Protesters aren't just demonstrating for the loss of their European future, says Yevhenia Tymoshenko. Now, the fight's become personal.
Under pressure from Russia, the Ukranian President Viktor Yanukovych has backed out of the long-awaited European free trade agreement, sparking protests in Ukraine. Police used force to break up an an anti-government demonstration in Kyiv at the weekend (30.11.2013), but this has had the effect of bringing more demonstrators onto the streets. They are calling for the president's resignation.
Yanukovych's main rival, the former Prime Minister Yulia Tymoshenko, was jailed in 2011, charged with abuse of power. However, many in the West question the legality of the charges. As a result, the EU made releasing the ailing Tymoshenko a key component of the trade deal with Ukraine on the country's eventual accession to the European Union. DW spoke to the former prime minister's daughter, Yevhenia Tymoshenko, about the protests and her mother's role in the unrest.
DW: What do you think about the protests from the past week in Ukraine?
Yevhenia Tymoshenko: The main issue is not that Yanukovych rejected Ukranians' European destiny and refused to sign the association agreement. It's also because of the violence that has been used by the police force, organized by presidential people. They beat people up. The young people who were just guarding their posts at the peaceful protests. Of course that outraged people. Many more, up to a million, came out to the streets on Sunday. This protest is not just a fight for a European future for Ukraine, it is a personal fight for each person for their destiny, against the regime that took their businesses, that took their lives and took their European future from them.
DW: Your mother seemed to be a key component in the association agreement. What was her role?
Tymoshenko: My mother made sure that she told the EU that her incarceration should not be part of the signing of the agreement. She made several compromises. She asked the opposition to vote in its entirety for European integration, presented in the parliament. She even agreed to be taken out of the country in handcuffs. Just several days before the summit, she stated that if Yanukovych agrees to sign the association agreement at the last minute, she asked the EU to sign it without fulfilling her criteria on her release.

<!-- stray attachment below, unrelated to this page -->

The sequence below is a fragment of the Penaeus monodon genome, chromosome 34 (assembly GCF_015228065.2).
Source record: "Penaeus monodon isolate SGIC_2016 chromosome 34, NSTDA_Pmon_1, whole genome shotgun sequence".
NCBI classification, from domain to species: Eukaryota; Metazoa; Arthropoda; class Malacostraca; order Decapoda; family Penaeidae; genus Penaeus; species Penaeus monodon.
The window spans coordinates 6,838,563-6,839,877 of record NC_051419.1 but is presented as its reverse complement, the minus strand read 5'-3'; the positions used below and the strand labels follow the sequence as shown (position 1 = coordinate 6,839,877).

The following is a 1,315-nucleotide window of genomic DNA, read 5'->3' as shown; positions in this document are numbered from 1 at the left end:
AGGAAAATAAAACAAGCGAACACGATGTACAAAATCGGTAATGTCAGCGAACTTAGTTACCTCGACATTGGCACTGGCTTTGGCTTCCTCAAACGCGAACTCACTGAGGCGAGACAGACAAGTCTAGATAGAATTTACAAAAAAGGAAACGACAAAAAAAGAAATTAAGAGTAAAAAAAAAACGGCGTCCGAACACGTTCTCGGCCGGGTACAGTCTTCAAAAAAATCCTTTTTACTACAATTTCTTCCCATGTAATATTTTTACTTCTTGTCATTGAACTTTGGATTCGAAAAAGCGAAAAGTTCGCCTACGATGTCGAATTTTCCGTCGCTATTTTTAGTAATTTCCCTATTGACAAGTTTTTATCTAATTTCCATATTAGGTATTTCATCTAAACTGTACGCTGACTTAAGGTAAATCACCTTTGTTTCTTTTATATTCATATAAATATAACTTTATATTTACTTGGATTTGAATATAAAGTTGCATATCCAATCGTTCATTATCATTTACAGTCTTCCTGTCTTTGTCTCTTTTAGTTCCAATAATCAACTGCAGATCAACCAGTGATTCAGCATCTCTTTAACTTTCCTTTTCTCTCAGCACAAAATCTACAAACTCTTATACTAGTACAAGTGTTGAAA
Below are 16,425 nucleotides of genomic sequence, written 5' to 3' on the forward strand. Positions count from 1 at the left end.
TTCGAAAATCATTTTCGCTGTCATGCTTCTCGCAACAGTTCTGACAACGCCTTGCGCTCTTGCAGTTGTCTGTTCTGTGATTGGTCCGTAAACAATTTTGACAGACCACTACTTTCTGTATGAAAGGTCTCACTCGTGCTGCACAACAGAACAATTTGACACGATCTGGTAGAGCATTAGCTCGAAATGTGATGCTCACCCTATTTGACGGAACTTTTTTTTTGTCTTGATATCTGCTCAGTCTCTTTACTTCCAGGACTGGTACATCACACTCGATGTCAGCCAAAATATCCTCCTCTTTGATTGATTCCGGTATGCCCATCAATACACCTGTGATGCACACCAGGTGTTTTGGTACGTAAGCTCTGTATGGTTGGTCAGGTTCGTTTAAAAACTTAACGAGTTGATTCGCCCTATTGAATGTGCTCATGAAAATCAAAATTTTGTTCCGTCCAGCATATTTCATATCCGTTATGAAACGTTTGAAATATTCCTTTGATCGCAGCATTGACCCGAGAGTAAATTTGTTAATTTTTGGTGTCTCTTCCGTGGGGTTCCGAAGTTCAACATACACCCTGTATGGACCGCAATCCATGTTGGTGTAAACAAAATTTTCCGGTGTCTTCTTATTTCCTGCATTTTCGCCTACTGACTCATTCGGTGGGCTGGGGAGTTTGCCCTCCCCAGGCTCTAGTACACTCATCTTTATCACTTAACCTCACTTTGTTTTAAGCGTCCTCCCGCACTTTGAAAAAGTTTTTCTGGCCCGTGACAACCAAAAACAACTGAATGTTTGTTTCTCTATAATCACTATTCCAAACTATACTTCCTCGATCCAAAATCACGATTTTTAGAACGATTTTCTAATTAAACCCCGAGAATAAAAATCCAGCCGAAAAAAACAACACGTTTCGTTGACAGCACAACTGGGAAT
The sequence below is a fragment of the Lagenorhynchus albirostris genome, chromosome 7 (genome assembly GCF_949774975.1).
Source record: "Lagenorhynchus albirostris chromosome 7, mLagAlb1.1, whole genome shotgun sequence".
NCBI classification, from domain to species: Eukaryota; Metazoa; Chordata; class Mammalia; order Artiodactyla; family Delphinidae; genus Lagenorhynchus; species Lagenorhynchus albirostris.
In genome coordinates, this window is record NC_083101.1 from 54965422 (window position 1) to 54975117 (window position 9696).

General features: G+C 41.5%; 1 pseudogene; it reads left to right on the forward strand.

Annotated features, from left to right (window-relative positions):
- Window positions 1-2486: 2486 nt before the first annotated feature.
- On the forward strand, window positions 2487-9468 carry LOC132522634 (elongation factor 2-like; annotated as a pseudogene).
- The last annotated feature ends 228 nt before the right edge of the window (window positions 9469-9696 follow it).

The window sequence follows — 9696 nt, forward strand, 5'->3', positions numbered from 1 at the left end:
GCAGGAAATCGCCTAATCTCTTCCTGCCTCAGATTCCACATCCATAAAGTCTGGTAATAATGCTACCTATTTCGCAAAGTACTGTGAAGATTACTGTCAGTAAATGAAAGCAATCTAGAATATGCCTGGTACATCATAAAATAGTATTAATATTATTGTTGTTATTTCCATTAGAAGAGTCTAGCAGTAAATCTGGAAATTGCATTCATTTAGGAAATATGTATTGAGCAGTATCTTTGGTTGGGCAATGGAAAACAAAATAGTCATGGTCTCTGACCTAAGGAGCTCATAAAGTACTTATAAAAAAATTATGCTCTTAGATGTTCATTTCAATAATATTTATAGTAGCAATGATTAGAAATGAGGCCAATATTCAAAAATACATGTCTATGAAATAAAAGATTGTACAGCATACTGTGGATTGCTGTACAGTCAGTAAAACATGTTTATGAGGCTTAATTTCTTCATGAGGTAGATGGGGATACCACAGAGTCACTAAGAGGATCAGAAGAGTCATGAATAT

DW: What do you think about the Russian policy regarding Ukraine?
Tymoshenko: I am not in the position to comment on this question, but as a Ukranian I understand what Ukrainian power and authority have to do. First of all, they had to protect Ukraninan interests and stop corruption, because that corruption led to economic decline in Ukraine. Now the Ukranian economy is vulnerable, so we have to trade Ukraine's independence bit by bit with the neighbors who have a certain appetite for the Ukranian resources.
Now, after the failure of the European association agreement, which has been sabotaged, we understand that Yanukovych never had a strategy toward European integration.
DW: What do you expect from the EU in the nearest future?
Tymoshenko: Yesterday, when I saw my mother, she is on the ninth day of a hunger strike. She called for European leaders and the democratic world not to give Yanukovych's dictatorship a chance to develop. The beatings of the young people at the square is only the beginning.
Yevhenia Tymoshenko, left, hopes democratic societies will continue to advocate for her mother, Yulia
When hundreds of thousands of people come out to the streets in order to impeach Yanukovych and his government, we're thankful that European leaders support a Ukrainian nation who is standing up to fight. The opposition is there to help Ukrainian people and make sure their demands can be legitimized and heard by the politicians of the regime, but unfortunately we see that Yanukovych's politicians are ignoring the fact that the whole nation rose up and is demanding action.
As the daughter of Yulia Tymoshenko, I want to appeal to the democratic communities of the world on behalf of those who are fighting for Ukrainian democracy now, and also ask them to continue the fight for my mother's freedom and not let her be a political hostage of the regime.
The interviewer was Tetyana Bondarenko.
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